From everyday issues of electricity and water to the Balakot strikes, there are different development strokes for different folk in the national capital, the definition of vikas' changing in accordance with needs and necessities but also political loyalties.
Across the city, spread across seven Lok Sabha constituencies, the concept of development is fluid, shifting form and shape to mean one thing for the ragpicker getting ready to go to Uttar Pradesh to vote for Prime Minister Narendra Modi and quite another for the affluent MNC employee.
The city, which votes on May 12, interprets the BJP government's mantra of Sabka saath, sabka vikas' in ways as diverse as its 19 million people.
For Srikishun, who works as a ragpicker in Delhi's walled city, life may be tough but he has saved money to travel to Gorakhpur in Uttar Pradesh in time to vote on May 19, the last round of the seven-phase Lok Sabha elections.
The 28-year-old said there has been no development for the poor in the last five years but a lot of good has happened for the country. The country is getting famous but, on the other hand, unemployment is getting out of hand, he said with a wry smile.
Srikishun knows actor-turned-MP Ravi Kishan is the BJP's candidate in Gorakhpur but that is of little consequence he said he is going all the way to vote for Modi.
Whatever he has done in Pakistan and all the other things have made me very happy, he said.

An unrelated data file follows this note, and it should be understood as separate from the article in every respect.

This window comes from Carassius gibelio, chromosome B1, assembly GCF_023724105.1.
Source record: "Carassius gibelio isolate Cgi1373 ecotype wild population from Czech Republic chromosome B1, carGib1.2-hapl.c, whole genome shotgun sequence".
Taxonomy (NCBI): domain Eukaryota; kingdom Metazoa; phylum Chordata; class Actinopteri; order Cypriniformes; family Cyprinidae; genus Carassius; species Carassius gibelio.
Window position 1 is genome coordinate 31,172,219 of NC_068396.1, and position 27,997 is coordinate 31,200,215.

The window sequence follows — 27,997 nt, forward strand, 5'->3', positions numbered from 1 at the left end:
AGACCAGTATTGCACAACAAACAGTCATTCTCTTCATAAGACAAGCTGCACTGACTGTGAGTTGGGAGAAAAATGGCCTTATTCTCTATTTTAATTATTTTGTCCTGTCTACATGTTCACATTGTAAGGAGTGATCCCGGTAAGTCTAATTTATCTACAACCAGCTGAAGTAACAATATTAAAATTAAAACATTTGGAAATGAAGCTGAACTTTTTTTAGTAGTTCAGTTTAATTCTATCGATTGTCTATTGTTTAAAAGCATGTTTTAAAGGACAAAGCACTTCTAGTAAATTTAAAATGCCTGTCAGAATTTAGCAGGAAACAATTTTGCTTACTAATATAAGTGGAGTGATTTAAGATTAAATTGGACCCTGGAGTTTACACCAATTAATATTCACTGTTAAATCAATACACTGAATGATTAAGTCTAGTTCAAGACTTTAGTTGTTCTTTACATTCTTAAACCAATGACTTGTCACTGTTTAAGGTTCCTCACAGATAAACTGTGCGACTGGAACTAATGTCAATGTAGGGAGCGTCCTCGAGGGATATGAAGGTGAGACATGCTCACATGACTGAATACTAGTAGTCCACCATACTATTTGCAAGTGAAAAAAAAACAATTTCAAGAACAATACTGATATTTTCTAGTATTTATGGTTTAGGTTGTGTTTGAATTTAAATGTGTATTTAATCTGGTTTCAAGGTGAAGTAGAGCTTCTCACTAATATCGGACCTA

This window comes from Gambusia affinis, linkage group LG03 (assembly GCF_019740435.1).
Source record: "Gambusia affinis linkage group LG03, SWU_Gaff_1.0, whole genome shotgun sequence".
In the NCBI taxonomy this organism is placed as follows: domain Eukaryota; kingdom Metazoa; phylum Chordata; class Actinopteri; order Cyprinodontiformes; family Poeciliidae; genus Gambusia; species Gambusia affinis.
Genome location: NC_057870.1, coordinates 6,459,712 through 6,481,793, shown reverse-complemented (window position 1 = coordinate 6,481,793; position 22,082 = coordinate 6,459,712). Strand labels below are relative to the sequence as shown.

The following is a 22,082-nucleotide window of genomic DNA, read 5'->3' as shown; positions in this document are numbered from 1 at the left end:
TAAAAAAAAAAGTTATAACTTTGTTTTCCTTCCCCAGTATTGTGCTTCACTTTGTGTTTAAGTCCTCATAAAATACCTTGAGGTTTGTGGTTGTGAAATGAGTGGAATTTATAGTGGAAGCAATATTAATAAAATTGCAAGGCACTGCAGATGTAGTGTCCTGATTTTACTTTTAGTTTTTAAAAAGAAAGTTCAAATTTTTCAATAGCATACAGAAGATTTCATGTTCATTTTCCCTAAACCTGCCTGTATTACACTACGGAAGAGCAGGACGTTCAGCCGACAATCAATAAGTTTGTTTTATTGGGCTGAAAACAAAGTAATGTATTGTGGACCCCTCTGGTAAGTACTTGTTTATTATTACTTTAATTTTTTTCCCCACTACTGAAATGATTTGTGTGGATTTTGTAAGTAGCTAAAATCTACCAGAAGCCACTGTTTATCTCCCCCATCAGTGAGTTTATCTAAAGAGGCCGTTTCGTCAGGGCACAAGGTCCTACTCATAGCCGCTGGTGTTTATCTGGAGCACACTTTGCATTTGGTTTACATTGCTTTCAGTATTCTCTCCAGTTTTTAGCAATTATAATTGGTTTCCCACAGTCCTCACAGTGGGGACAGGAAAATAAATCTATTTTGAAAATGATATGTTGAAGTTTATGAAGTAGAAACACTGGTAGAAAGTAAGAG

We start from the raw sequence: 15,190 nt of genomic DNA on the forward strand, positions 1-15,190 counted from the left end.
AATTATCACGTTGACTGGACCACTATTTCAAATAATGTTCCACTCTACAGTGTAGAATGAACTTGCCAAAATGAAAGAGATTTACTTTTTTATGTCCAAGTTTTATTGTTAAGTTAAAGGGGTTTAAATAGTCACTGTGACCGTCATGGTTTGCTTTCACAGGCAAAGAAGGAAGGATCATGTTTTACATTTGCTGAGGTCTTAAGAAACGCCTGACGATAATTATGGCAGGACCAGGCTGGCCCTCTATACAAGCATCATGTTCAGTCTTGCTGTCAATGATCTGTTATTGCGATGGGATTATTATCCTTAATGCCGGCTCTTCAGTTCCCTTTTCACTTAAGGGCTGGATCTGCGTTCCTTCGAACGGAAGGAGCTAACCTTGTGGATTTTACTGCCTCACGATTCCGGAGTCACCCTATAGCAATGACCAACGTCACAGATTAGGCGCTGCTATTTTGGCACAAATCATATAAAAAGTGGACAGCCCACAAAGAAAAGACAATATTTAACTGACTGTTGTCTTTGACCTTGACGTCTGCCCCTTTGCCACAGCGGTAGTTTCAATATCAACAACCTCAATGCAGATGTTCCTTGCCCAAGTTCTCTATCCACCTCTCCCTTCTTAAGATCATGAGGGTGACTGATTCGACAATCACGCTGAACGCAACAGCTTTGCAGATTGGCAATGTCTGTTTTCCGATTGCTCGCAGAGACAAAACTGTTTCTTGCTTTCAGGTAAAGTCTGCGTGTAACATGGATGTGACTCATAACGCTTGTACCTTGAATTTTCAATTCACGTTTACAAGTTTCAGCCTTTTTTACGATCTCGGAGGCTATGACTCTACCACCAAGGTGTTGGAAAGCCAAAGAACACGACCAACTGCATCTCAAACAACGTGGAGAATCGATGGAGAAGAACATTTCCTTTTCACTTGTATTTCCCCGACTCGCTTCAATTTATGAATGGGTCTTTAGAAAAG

At the other end of the economic and political -- spectrum is Harpreet Singh, an MNC employee who lives in Delhi but works in Gurgaon.
In terms of infrastructure and schools, the Delhi government has done a swell job but the BJP in the Centre has been a massive failure, he said.
Be it development, economy or harmony, the BJP has disappointed us. Now everyone is screaming themselves hoarse in big debates over religion. But nobody knows anything about what's happening in the sectors of education and economy and they also have no willingness to know about it. In 2014, I was one of those who chanted Modi's name. But I've realised I was a fool at that time, 34-year-old Singh said.
Long-time Delhi resident Ramsukh Tiwari, who will be travelling to Ghoda Chowk in Haryana to vote on May 12, has a long checklist of what constitutes development.
For the 68-year-old, who can be found exchanging old and soiled notes in Chandni Chowk, development is a catch all term including issues such as GST, ease of opening bank accounts, helping farmers as well as national security subjects like Doklam and the Balakot air strike.
Development is already taking place and will continue to happen. Till date, no government has paid attention to the needs of the farmers. Modi has done that. I don't want development for me, I want development for everybody, he said.
Listening on, 50-year-old Rajni eagerly jumped into the conversation and said Modi doesn't discriminate on the grounds of religion or caste.
Asked what development meant for her, Rajni, who refused to give her full name, responded with a series of counter questions.